Monday, July 21, 2008

Leading through conflict

Phase 1: Awareness
Good leaders keep abreast of conflicts. They don’t just have their heads in the clouds as dreamers, or in the sand as cowards. Rather, they keep aware of the conditions their people face, and recognize that conflict is part of the normal business of life. In Joshua 22, it’s apparent that the leadership of Israel “knew the condition of their flock” (Prov. 27:23) because they quickly gathered to take action on the perceived threat of the new altar.

Phase 2: Assessment
Good leaders interpret the seriousness of conflicts. They don’t immediately go to war, even though most people opt for an over-the-top response (22:11-12). Experts tell us there are four levels of conflict: a) Facts...disagreement over raw data; b) Methods...disagreement on how to act on the facts; c) Goals...disagreement on what we should aim for; and d) Values...disagreement on the deepest principles of life. In Joshua 22, the people perceive a level 4 conflict. In reality, it’s level 1 or 2.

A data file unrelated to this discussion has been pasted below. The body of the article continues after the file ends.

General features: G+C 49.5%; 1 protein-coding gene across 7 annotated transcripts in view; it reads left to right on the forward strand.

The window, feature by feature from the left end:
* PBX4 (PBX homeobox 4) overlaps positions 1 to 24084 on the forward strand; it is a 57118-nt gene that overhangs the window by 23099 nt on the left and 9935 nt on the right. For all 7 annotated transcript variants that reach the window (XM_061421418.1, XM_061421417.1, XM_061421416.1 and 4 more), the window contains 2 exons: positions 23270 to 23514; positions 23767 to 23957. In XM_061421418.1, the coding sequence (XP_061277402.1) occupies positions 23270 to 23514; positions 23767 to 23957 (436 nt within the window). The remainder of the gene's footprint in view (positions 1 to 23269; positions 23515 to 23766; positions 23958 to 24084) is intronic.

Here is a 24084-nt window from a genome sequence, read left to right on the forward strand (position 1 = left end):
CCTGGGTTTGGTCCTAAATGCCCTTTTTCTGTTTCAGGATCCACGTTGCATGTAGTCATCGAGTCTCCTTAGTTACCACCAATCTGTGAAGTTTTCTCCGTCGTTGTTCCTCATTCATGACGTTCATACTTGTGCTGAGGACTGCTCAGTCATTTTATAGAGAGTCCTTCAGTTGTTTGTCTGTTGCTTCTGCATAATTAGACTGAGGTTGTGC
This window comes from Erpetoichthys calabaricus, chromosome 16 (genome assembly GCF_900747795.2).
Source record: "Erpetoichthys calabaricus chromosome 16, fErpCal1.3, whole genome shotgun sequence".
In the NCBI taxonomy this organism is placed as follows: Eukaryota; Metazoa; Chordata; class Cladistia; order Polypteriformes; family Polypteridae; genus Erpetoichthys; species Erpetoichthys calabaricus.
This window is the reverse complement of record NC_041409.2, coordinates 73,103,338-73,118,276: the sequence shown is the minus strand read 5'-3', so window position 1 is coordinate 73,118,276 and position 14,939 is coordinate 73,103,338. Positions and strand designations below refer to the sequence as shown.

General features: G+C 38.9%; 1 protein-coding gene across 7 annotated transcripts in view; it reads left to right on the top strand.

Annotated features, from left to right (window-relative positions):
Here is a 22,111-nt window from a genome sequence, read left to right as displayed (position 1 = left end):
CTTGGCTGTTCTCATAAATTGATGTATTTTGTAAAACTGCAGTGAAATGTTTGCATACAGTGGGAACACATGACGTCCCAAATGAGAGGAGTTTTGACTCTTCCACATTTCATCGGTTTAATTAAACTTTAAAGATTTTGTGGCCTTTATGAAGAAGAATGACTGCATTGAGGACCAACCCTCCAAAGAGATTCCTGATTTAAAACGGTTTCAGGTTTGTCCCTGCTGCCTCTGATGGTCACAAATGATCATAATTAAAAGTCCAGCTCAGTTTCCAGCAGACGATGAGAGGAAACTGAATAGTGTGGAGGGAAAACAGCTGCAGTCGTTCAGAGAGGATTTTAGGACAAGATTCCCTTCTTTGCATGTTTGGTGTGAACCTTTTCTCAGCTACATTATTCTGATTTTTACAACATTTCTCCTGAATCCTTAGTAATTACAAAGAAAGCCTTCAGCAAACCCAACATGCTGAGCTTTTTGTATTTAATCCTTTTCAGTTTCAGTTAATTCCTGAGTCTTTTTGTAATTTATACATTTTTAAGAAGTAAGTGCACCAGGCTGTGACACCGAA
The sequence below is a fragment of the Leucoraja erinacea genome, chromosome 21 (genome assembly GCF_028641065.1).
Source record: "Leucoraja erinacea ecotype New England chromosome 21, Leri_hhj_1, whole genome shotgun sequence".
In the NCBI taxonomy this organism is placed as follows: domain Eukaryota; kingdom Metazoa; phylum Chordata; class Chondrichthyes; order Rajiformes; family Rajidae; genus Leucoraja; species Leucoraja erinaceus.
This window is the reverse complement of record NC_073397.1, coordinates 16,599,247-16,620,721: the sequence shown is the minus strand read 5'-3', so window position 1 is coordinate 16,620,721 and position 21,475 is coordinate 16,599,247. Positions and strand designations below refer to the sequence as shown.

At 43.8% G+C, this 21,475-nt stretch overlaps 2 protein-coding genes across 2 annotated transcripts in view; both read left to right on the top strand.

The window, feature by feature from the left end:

Phase 3: Allegation
Good leaders confront in conflicts. In this case, Phinehas and a team of 10 men are sent to investigate the case of the altar and to confront their brothers on their divisive action (22:13-20). Their accusations are strong—maybe too strong—but at least they are direct. They don’t beat around the bush or soft-pedal their concerns. They speak directly to the heart of the problem as they perceive it.

Phase 4: Apology
Good leaders listen in conflicts. In this case, “apology” doesn’t refer to confession of wrongdoing, but an explanation and justification of one’s actions (as in “apologetic). The two and half tribes explain their building of the altar, while Phineas and his team listen (22:21-29).

Phase 5: Affirmation
Good leaders affirm others as conflicts are resolved. Phineas is pleased with the explanation and affirms the faith of the two and half tribes. Then he returns to his people and shares a good report (22:30-33). He knows when to let go of the conflict and how not to inflame further ill will by bad-mouthing his former opponent.

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